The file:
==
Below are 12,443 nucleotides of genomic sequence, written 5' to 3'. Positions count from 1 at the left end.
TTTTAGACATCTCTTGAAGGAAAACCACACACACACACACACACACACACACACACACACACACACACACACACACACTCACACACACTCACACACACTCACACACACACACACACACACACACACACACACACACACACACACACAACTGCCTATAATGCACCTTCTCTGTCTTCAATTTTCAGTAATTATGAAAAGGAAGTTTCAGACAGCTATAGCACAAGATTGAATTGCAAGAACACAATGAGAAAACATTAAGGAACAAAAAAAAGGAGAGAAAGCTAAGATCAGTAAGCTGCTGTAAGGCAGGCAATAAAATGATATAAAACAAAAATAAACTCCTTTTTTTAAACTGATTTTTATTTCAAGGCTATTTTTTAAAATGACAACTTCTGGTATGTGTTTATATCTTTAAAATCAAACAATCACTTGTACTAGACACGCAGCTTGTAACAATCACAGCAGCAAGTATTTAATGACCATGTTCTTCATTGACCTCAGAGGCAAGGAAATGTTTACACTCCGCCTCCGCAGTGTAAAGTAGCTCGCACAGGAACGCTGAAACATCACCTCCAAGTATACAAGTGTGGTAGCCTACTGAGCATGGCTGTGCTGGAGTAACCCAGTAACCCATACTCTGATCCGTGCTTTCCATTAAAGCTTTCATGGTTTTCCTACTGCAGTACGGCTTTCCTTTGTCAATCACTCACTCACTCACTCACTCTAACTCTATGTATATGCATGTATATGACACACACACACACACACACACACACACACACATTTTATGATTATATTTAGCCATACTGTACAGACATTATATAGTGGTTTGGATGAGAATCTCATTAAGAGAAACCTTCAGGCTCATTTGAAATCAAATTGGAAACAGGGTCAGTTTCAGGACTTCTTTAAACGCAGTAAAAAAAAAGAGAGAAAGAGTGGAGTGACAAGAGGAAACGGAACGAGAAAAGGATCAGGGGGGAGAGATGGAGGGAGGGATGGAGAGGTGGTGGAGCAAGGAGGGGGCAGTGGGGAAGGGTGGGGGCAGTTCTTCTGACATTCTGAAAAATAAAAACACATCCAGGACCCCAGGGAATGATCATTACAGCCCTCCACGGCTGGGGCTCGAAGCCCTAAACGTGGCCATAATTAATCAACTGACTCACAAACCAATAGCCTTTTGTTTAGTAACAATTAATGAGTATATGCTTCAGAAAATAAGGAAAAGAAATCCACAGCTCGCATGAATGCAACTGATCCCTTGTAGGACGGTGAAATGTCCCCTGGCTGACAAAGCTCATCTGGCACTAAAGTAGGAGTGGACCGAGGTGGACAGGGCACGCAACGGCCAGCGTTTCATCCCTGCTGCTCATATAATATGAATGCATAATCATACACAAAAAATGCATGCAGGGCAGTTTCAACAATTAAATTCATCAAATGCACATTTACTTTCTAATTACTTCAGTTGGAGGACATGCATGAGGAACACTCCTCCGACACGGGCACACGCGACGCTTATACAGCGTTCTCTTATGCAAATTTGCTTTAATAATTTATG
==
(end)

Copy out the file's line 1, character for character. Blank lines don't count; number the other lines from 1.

Below are 12,443 nucleotides of genomic sequence, written 5' to 3'. Positions count from 1 at the left end.